Tag Archives: Deregulation

Conservative legislators introduce new consumer-focused replacement for Obamacare

Obamacare premium growth, 2015-2016
Obamacare insurers are dropping out, which raises premiums higher, 2015-2016

I have your Thursday good news ready to go – from the Daily Signal.

This is how you reform health care:

Sen. Rand Paul, R-Ky., and Rep. Mark Sanford, R-S.C., introduced a bill to replace Obamacare on Wednesday, increasing the pressure on GOP leaders who continue to discuss moving the law’s replacement at the same time as its repeal.

The legislation already has the full support of the House Freedom Caucus, a group of roughly 40 of the lower chamber’s conservative members. Conservatives in both the House and Senate have said they want to see repeal efforts move faster, and the lawmakers are hoping that the legislation is a turning point in the repeal-and-replace debate.

“We’re excited about the fact that it will finally be able to address many of the concerns that we’re hearing, whether it’s at town halls or personal calls from our constituents about pre-existing conditions, about how to empower the consumer in terms of their health care choice, and ultimately drive down the price of health care,” House Freedom Caucus Chairman Mark Meadows, R-N.C., said Wednesday.

Called the Obamacare Replacement Act, the legislation shares the hallmarks of other GOP replacement plans, and Paul said it was a “consensus bill” that pulled aspects of other proposals together.

[…]Paul and Sanford’s bill focuses heavily on the expansion of health savings accounts (HSAs), which are medical savings accounts. Their legislation allows consumers to contribute an unlimited amount annually to HSAs. Currently, consumers can contribute a maximum of $3,400 per year.

The Obamacare Replacement Act also creates a $5,000 tax credit for those who contribute to a HSA, and prohibits consumers from using the money in their accounts to pay for elective abortions.

Under Paul and Sanford’s bill, consumers who don’t receive insurance through their employers can deduct the cost of premiums from their taxable incomes, which serves to equalize the tax treatment for individuals and employers.

Additionally, the legislation allows individuals and small businesses to band together through membership in an Association Health Plan to buy health insurance. Paul and Sanford said these pooling mechanisms will decrease costs for consumers.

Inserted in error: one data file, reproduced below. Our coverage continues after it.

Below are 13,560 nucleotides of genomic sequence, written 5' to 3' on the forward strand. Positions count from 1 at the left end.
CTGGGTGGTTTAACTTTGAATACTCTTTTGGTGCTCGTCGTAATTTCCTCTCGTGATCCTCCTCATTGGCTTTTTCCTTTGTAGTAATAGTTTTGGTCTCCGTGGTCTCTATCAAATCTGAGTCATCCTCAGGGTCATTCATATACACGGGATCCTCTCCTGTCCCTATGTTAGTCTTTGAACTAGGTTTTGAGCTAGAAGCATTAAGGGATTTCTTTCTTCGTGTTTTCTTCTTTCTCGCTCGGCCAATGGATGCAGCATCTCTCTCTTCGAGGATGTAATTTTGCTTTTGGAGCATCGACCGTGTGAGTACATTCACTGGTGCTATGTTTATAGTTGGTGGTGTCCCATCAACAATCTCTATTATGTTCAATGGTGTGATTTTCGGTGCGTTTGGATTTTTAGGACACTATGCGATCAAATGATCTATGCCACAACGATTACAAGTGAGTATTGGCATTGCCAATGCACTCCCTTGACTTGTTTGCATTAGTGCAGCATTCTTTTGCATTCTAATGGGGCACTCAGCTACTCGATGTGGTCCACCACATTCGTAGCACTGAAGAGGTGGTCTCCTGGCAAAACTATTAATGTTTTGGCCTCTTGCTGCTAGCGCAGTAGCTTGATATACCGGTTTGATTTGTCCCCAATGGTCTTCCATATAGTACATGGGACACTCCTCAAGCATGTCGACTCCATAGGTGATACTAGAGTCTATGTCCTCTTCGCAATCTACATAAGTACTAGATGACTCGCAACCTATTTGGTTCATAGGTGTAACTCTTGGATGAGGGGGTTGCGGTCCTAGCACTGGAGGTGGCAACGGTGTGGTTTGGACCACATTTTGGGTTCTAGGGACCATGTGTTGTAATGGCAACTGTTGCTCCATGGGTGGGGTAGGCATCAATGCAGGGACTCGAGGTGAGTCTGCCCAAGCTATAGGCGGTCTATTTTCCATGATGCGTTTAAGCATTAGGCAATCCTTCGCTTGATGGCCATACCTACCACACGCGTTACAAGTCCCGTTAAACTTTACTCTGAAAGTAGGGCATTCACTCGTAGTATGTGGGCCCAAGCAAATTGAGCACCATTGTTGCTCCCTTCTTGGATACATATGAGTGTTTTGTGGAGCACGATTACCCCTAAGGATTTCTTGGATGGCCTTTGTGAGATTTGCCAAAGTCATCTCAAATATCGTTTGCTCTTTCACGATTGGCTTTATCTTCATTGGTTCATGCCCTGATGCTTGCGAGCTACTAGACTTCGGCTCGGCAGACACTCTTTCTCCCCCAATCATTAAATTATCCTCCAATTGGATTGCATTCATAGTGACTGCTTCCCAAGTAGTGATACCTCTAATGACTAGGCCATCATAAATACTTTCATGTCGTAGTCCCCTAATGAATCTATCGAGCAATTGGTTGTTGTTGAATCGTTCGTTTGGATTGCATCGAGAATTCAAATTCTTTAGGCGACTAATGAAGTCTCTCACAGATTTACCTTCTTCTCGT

The bill also allows insurance companies to sell policies across state lines and eliminates Obamacare’s essential health benefits mandate, which is a list of services insurance plans are required to cover without cost-sharing.

If you want to drive down the cost of health care, you let people get covered for only what they need – no abortions, sex changes, IVF, acupuncture, drug rehabilitation, breast enlargements, fertility treatments, etc. Allowing people to buy plans across state lines will mean that consumers in blue states like California and Massachusetts won’t be forced to buy in-state plans that cover all kinds of progressive garbage that they don’t even want.

Look how Obamacare is falling apart:

At the Future of Healthcare event put on by the Wall Street Journal, Aetna CEO Mark Bertolini said that Obamacare was only “getting worse” because there weren’t enough young, healthy enrollees to pay for the sick people covered by the Obamacare exchanges. Bertolini said it was due to “how poorly structured the funding mechanism and premium model is,” as premiums keep increasing with the death spiral, causing less people to sign up, and thus resulting in even higher premiums.

“I think you will see a lot more withdrawals this year of plans,” Bertolini said.

On Wednesday, Humana–which came to a mutual agreement with Aetna not to merge–announcedthat it was withdrawing from Obamacare altogether. In 2016, UnitedHealth also announced that they would be pulling out of the Obamacare exchanges, and Aetna itself said they would only stay in four Obamacare exchanges.

Bertolini stated at the event that the company has not decided if it will remain in these Obamacare exchanges.

“There isn’t any risk sharing going on in Nebraska,” Bertolini said, pointing to the fact that Aetna was the only insurer left in that exchange. “It will cost us a lot of money.”